How to install and protect polished concrete floors

Polished concrete flooring is an increasingly popular flooring choice because it’s both beautiful and durable. Polished concrete is also versatile, it works well indoors and outdoors, and in both residential and commercial properties.

Clients love it.

Clients get excited about it.

In fact, we’ve known people to actually swap over builders specifically so they can have polished concrete done within the pre-handover build process.

Choosing to install a polished concrete floor is a smart design choice, but at what stage in your build is it best to have the polish done? And how do you look after it until your client takes possession?

Find out everything you need to know about polished concrete flooring below!

At which stage of the build is Concrete Polishing best?

As large polishing machines can only reach up to within 10mm of a straight edge, the most consistent and the most cost-effective time to polish is at soft lockup, when the walls are up and roof on. Being watertight is crucial.

It’s preferable for installation to happen prior to plaster, paint and cabinetry as well – The machine is close to half a tonne, if it swings around unexpectedly it can go straight through plaster, and it can damage paint or cabinetry which then must be rectified or redone. Working around cabinetry means smaller machines or a great deal of hand grinding and corner tooling. All this is time and dollar hungry, and steals efficiency from the schedule. As we all know, time is money, especially on a build site where a wide variety of trades are working intermittently on the same area.

Polishing is best done at soft lockup

Polishing is best done at soft lockup

Here is what you need to know before installing a polished concrete floor

At Grind and Seal, we don’t supply concrete mixes nor do we pour concrete. We specialise in mechanically polishing concrete. But if you’re interested in knowing the specifications for installing a polished concrete floor, here is what you need to know:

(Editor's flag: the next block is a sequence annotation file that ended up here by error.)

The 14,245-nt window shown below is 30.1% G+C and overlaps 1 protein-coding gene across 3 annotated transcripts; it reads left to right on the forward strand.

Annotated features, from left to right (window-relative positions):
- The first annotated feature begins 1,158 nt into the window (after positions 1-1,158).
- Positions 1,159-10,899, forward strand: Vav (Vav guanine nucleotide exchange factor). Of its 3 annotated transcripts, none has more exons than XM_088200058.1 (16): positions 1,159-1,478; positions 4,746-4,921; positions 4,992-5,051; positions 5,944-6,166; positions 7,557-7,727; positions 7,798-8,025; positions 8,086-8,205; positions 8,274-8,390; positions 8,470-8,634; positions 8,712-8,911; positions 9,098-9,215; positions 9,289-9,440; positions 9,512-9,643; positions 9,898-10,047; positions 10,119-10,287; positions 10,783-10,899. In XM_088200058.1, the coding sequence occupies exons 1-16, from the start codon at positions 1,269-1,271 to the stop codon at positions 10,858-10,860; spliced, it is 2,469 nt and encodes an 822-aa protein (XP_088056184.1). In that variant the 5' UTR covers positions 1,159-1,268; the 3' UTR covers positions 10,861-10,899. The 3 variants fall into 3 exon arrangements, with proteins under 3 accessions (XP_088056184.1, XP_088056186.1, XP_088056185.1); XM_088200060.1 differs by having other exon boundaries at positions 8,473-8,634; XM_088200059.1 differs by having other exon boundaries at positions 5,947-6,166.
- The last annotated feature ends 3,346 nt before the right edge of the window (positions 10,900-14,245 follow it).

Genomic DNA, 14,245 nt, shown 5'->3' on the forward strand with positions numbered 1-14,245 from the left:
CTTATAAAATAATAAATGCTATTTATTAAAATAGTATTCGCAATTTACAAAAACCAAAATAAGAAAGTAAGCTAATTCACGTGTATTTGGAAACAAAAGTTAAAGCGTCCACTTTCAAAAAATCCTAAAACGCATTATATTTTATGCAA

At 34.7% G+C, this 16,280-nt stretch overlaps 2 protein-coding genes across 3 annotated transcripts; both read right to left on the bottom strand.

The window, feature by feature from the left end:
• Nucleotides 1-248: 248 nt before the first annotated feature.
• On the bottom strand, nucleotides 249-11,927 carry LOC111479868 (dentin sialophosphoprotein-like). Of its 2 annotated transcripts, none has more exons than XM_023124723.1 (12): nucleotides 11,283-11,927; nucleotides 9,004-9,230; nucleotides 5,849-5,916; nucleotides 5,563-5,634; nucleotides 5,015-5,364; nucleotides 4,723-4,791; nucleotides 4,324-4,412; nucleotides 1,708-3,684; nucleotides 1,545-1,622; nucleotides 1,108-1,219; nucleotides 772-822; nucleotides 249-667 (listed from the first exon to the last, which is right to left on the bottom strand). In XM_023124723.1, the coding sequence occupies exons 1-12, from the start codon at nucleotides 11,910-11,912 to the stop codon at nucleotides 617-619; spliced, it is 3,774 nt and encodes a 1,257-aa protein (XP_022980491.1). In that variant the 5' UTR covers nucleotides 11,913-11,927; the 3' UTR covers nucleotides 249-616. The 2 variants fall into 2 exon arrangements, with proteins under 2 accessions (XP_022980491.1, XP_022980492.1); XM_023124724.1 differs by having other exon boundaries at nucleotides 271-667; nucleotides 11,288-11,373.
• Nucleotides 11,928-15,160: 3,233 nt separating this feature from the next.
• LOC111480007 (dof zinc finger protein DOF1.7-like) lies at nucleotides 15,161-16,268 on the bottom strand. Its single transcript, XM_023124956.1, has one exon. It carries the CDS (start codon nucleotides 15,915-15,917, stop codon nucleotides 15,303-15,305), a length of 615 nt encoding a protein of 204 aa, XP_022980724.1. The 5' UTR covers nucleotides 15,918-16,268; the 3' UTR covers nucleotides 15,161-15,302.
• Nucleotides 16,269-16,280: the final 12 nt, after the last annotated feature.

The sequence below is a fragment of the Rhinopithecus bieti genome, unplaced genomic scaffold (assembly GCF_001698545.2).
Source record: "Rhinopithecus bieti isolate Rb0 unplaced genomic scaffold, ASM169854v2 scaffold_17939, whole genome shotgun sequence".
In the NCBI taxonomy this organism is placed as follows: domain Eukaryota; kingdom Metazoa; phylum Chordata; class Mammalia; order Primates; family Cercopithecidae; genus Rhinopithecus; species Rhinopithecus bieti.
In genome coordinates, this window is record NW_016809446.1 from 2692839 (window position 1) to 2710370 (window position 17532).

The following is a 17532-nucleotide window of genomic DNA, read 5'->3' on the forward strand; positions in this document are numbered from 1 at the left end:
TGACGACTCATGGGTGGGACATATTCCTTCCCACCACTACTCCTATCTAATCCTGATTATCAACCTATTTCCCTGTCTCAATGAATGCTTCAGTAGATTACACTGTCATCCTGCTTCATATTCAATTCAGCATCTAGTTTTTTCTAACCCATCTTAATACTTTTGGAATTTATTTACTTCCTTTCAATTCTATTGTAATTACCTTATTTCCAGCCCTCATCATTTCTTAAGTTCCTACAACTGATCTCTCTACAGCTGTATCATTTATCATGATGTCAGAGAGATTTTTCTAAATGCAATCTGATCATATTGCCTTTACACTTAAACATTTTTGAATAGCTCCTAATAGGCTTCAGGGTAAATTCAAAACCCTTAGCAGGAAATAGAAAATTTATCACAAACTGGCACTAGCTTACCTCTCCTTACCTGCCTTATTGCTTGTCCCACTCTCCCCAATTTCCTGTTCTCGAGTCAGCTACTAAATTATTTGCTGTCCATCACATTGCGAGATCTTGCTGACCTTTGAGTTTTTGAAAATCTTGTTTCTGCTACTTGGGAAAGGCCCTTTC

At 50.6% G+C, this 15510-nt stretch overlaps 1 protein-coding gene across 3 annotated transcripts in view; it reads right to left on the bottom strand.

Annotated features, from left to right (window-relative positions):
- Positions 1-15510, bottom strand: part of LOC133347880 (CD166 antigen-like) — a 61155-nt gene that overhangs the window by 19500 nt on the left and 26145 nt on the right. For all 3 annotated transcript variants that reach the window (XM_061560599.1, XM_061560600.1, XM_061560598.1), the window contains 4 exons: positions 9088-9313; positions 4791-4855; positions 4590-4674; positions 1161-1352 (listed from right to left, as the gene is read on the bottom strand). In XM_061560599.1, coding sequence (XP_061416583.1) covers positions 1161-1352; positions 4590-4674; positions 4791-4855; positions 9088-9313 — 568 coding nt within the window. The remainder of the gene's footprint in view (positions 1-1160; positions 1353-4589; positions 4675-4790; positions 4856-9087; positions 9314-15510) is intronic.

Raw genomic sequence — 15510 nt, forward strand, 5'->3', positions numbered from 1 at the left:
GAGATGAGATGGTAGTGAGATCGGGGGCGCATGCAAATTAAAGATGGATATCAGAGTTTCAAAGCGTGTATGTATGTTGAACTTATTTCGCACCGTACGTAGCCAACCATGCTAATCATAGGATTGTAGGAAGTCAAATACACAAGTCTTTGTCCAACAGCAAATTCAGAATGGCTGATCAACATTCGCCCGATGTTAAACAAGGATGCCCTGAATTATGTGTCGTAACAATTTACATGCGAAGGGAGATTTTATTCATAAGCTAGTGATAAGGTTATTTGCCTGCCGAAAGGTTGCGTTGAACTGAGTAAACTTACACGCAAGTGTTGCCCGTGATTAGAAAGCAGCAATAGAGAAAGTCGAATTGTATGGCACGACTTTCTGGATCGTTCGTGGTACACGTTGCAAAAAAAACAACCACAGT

If you’re a renovation specialist or shopfitter working with an existing slab and your client wants a polished concrete floor, you may be able to use the existing concrete, currently hidden beneath tiles, carpet, timber or vinyl. You’ll need the concrete assessed first, as not all concrete is viable for polishing. If there is no existing concrete, there are some details for the new topping slab you’ll need to know.

  • If you’re needing a new topping slab or decorative screed, it will need to be 32mpa. If your client likes the industrial look, with no aggregate visible, the concrete will need to be 40mpa, or even 50mpa.
  • If we’ve assessed the existing concrete and found it to be viable for polishing, we can densify it several times throughout the process to bring it up to 32mpa strength. However, this adds additional time, labour and product, so it may be a higher price per m2 than a new slab concrete polishing price, which has been specifically purpose poured.


A high level of care needs to be taken at the time of the concrete pour. Aggregate placement is more important to the finished product than you may realise, and it all depends on what your client wants.

  • If your client wants a decorative finish, they’ll want to see the aggregate, similar to a terrazzo floor. They won’t want to see footprints, screed bar marks, or leaf imprints throughout their floor.
  • If your client wants the industrial-nil-aggregate look, such as a Surface Polish, they won’t want to see any aggregate or shapes in their floor at all!

So the main objective is to get that slab as level as possible, from edge to edge. Using a Profilograph an FF reading of no less than 50 and a FL reading of no greater than 30 is required.

Regardless of which finishing technique they favour, a Standard Class A slab where there is a maximum deviation from a 3m straight edge of 3mm is needed. For an industrial-nil-aggregate finish, burnishing is needed. For all levels of aggregate exposure, the slab can always benefit from a light burnish when finishing the wet slab.

It generally takes 28 days for the slab to cure enough to mechanically polish, regardless of its size. This is good to know, so you can incorporate the polish between other trades.

Sealing & Drying

Penetrating sealers only take 15-30 minutes to dry

Penetrating sealers only take 15-30 minutes to dry